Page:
“Schuler Shook joined TWTBA from early design through completion of construction which occurred earlier this year,” said Josh Grossman, Principal at Schuler Shook and the firm’s Logan Center project leader. “Specifically, we were involved in the planning of three performance spaces, the Performance Penthouse, the theatre and dance rehearsal rooms, production workshops and all performer support spaces. Our goal was to create spaces that supported the individualized needs of various art forms while encouraging cross-pollination without compromising the capabilities of each space.”
Schuler Shook’s planning and design contributions included optimizing seating layouts and sightlines, specifying and integrating technical production systems ranging from catwalks to stage curtains, and assuring easy access backstage between the theatres and the workshops. Examples include:

• The 474-seat Performance Hall needed to be acoustically optimized for music performances, but also outfitted to accommodate dance, film, theatre and multimedia presentations, panel discussions and guest speakers. To achieve such flexibility, Schuler Shook specified the stage walls shall include pivoting, portable panels that allow the stage to be quickly adjusted to the ideal size and layout depending on the type of performance.

Theater East, with 105 fixed seats facing an open end stage, boasts unobstructed sight lines from any seat due to Schuler Shook’s expertise in staggering seat sizes and placement. Schuler Shook also designed a motorized rigging system to allow scenery and lights to be raised and lowered easily and safely, built with a high degree of flexibility to allow for current and future technologies.

• Schuler Shook’s design imprint on Theater West, a “flexible box” with variable seating configurations for as many as 185 patrons, included embedding a custom, horizontal railing system in all interior walls to allow easy attachment of scenery, lights, and equipment, thus eliminating the need to drill holes into walls. This space also has an elevated gallery that can accommodate audience seating or technical equipment, informed by the approach Schuler Shook took as theatre consultants for Lookingglass Theatre’s space inside Chicago’s historic Water Tower Water Works.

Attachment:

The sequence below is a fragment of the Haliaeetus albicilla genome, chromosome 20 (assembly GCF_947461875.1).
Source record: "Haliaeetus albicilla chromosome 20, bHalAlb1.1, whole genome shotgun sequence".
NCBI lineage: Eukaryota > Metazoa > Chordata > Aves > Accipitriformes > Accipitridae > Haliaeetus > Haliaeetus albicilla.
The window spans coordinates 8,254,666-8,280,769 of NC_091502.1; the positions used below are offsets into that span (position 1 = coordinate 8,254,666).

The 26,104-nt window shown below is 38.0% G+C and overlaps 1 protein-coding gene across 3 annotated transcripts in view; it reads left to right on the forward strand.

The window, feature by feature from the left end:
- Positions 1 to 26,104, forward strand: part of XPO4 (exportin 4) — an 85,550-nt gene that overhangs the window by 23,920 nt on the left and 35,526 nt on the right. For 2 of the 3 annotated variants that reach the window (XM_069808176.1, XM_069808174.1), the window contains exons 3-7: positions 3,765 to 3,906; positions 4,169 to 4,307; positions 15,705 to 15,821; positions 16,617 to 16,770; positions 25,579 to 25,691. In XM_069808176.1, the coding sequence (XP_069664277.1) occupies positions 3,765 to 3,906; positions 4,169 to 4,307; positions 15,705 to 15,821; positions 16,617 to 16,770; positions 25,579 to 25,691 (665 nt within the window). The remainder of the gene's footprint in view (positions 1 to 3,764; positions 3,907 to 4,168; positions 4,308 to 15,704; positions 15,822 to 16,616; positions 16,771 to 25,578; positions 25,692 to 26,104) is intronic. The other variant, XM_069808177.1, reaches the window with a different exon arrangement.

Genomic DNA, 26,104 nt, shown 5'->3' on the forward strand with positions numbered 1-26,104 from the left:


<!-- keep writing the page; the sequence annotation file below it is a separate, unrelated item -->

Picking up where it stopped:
• Schuler Shook also consulted on the design of the Logan Center’s Performance Penthouse, a beautifully appointed space located 135’ above UChicago and Hyde Park, ideal for small performances, lectures and donor events, and the Film Screening Room, a 120-seat screening room uniquely equipped to show 16mm, 35mm, digital, and 3D films.
Today, artists and scholars across many arts disciplines are working, performing and creating new possibilities for spontaneous, creative collaborations in the $114 million, 184,000-square-foot Logan Center for the Arts. The building houses state-of-the-art classrooms, studios, rehearsal rooms, workshops, and exhibition and performance spaces, and is home to academic and co-curricular programs in the visual arts, music, theater and performance studies, art history, cinema and media studies, and creative writing. The Logan Center also succeeds as a new, highly visible connection between UChicago’s campus and the cultural life of the South Side and greater Chicago.

In addition to Logan Center, Schuler Shook is currently involved in two more high-profile higher education projects in Chicago – a new performance and education building for The Theatre School at DePaul University, under construction and opening in Spring 2013 on the university’s Lincoln Park campus, and a new performance and education facility for Northwestern University’s renowned Bienen School of Music, slated to open in 2015.

Photo by Tom Rossiter
Photo by Tom Rossiter